It gives children SO much reassurance, and helps expand their awareness to how they're interconnected with you and the rest of the family. It's almost impossible for them not to be self-centered, but if you give them a reason why, that explains it on their level, they will often digest what you are saying in lieu of a tantrum~

I hope this helps.

Sometimes children have tantrums simply because they are emotionally strained, because they MISS you. My daughter (who is 15 now) only threw tantrums when I was busy, rushing her to daycare or her father's house.

It also has to do with language... when children lack the language skills to communicate what they want...
And ego development... they are just starting to realize they are separate beings...

If you want your son to be a successful person in the future, you've got to let him develop a strong healthy ego. That means let him feel important, let him have his way sometimes (by giving him safe choices), but also let him learn to be aware of his place in the WHOLE. When children are wounded in early childhood in their ego or emotional intelligence arenas, they can get "stuck" fighting those same power struggles their whole lives!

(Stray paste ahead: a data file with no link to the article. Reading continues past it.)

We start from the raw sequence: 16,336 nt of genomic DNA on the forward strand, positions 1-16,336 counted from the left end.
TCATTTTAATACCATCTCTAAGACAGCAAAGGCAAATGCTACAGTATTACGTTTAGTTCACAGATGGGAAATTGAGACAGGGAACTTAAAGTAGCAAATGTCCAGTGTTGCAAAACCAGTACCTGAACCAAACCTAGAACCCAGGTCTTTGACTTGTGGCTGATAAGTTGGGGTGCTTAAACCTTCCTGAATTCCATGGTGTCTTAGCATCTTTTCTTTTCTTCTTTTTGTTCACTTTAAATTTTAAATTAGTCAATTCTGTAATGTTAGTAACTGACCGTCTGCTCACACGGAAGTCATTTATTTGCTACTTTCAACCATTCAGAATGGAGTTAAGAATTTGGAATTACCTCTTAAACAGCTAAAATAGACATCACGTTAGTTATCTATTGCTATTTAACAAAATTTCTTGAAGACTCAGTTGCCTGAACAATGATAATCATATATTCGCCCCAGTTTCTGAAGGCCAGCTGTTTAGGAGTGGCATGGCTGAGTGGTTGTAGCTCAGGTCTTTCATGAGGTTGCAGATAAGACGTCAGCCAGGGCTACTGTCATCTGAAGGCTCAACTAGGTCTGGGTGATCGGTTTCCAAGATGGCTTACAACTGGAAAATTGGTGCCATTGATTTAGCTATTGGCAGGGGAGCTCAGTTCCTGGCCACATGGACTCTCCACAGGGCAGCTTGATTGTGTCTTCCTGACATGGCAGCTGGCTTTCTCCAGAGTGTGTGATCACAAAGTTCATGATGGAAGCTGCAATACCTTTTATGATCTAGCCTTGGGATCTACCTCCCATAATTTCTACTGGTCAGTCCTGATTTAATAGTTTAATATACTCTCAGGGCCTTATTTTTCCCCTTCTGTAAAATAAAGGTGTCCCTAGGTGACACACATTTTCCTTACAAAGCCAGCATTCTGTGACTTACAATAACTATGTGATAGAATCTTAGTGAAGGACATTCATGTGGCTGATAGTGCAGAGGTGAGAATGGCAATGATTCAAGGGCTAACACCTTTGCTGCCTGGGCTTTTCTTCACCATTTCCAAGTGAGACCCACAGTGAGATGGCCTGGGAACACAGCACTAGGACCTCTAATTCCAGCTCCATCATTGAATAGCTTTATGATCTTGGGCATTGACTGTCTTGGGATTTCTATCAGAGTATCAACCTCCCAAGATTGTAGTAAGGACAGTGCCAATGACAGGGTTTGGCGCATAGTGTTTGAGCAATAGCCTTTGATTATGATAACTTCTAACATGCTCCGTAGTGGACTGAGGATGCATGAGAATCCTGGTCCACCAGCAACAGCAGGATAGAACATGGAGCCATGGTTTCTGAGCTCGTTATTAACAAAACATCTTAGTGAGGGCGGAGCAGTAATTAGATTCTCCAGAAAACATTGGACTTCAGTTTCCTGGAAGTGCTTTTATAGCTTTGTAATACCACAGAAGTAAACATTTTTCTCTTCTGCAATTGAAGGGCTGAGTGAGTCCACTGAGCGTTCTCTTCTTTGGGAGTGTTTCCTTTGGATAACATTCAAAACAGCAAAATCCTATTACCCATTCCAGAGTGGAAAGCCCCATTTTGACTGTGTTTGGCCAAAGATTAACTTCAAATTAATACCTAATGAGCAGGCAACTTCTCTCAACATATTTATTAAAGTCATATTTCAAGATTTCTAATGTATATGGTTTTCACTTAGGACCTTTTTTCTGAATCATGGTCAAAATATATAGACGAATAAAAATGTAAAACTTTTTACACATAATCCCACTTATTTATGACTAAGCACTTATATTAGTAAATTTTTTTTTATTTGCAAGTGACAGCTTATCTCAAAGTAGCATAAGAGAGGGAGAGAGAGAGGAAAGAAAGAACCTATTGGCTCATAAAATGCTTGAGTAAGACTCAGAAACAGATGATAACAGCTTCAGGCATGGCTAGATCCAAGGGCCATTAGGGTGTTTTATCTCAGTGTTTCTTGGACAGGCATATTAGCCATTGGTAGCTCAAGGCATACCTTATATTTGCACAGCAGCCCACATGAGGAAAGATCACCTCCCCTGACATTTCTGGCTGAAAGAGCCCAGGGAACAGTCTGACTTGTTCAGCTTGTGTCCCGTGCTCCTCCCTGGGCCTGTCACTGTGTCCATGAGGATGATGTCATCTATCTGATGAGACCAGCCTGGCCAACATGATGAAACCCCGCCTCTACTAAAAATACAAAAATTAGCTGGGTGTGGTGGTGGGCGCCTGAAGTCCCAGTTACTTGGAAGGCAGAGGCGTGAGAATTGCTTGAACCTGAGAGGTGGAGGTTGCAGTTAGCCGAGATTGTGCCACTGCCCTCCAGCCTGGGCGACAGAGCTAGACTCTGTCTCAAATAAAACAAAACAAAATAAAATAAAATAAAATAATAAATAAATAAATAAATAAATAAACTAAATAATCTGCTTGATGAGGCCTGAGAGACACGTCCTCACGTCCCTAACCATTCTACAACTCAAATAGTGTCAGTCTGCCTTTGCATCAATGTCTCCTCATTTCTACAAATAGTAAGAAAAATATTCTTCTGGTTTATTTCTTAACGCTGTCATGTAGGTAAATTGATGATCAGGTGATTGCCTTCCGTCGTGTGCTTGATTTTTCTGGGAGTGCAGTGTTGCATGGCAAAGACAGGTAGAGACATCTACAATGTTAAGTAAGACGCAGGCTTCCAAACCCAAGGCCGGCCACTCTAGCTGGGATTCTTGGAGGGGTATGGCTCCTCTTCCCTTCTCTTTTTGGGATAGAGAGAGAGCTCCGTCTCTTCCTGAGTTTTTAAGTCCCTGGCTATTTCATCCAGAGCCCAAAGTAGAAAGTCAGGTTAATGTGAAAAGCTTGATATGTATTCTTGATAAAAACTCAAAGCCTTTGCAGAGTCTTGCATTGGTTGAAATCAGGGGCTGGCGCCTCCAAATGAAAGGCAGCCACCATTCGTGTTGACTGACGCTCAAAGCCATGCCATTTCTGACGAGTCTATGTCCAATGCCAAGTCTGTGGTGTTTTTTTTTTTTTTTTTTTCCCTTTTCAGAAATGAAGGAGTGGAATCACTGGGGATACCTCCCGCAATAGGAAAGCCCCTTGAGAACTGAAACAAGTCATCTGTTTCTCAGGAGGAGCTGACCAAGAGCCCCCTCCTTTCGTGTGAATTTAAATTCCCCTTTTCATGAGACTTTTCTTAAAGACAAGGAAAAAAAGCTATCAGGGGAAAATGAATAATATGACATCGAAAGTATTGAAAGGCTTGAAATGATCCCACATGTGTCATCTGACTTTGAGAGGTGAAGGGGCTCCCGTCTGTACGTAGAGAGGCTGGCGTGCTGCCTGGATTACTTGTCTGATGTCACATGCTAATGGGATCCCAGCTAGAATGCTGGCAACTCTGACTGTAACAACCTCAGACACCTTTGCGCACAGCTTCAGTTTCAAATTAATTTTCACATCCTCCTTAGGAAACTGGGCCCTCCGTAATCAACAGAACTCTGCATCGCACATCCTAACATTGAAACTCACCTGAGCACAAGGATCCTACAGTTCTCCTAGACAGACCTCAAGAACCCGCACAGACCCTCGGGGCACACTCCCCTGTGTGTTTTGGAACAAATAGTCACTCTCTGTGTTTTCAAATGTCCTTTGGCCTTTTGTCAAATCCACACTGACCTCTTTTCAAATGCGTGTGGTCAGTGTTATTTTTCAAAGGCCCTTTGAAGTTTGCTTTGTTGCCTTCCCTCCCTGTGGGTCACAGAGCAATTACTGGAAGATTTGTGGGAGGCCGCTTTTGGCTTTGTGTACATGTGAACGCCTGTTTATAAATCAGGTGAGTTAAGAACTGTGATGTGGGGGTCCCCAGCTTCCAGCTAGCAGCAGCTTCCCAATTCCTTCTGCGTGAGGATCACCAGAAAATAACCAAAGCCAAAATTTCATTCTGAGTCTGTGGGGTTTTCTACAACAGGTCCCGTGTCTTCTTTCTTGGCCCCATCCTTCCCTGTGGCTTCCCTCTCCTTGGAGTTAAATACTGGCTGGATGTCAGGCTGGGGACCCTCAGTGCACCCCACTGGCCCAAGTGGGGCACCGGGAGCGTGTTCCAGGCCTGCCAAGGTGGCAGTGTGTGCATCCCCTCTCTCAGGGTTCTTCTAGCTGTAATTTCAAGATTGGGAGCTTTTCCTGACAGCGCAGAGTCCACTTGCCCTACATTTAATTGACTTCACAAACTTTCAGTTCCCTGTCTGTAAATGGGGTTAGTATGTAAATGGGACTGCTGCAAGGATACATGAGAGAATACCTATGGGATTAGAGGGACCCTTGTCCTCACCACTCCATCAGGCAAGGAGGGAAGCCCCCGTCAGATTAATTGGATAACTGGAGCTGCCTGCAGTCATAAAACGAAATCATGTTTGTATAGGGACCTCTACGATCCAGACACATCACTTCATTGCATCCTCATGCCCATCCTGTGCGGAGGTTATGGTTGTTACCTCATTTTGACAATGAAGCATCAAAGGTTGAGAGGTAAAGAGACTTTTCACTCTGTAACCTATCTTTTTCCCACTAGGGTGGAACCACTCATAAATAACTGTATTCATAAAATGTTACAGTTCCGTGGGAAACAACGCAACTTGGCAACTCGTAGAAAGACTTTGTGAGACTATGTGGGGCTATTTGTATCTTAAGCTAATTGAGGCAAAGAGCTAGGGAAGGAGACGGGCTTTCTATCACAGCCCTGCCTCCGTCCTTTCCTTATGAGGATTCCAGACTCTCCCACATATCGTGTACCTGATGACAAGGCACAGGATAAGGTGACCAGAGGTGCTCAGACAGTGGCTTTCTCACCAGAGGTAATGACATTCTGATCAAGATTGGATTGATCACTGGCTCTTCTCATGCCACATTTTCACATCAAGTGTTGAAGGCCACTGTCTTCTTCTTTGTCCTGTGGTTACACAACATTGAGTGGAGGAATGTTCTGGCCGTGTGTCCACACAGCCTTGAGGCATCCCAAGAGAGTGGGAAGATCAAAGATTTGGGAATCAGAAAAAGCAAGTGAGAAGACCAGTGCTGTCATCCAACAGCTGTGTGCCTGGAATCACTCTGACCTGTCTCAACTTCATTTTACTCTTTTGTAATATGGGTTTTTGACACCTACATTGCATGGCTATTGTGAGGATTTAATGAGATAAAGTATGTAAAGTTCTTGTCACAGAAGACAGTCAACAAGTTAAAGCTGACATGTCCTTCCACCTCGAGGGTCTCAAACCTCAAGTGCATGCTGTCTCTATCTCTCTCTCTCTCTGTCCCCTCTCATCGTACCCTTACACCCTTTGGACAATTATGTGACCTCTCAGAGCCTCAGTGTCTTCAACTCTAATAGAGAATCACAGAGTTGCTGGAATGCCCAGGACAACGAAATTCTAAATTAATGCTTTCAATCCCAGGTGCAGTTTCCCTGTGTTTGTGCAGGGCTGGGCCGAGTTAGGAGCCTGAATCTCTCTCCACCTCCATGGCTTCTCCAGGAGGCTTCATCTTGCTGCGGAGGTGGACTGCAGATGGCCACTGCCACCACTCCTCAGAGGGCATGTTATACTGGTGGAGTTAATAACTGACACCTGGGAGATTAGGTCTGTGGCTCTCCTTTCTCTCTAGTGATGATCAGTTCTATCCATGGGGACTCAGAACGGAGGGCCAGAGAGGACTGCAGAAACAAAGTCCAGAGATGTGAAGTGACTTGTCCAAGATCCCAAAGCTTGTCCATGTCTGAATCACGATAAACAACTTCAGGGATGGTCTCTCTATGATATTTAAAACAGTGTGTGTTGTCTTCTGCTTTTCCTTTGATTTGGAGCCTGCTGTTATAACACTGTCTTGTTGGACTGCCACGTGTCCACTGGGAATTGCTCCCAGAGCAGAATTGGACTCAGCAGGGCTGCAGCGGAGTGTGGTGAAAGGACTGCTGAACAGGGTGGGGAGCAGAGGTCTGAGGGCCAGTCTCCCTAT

Reassure him lovingly so he can know your discipline comes from a place of love!

Hope this helps.
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#13 of 16 Old 06-24-2014, 12:48 AM
 
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Oh, also try sign language if you haven't already,
he might pick it up and express needs with it--
til he figures out how to say words more....

Also, try giving him chamomile tea with milk a couple times a day, sounds like his cortisol levels might be elevated
(he might be stressed out)... which can be a self-feeding cycle

Allergies could also give him stress and make him grouchy-- have you checked him for that?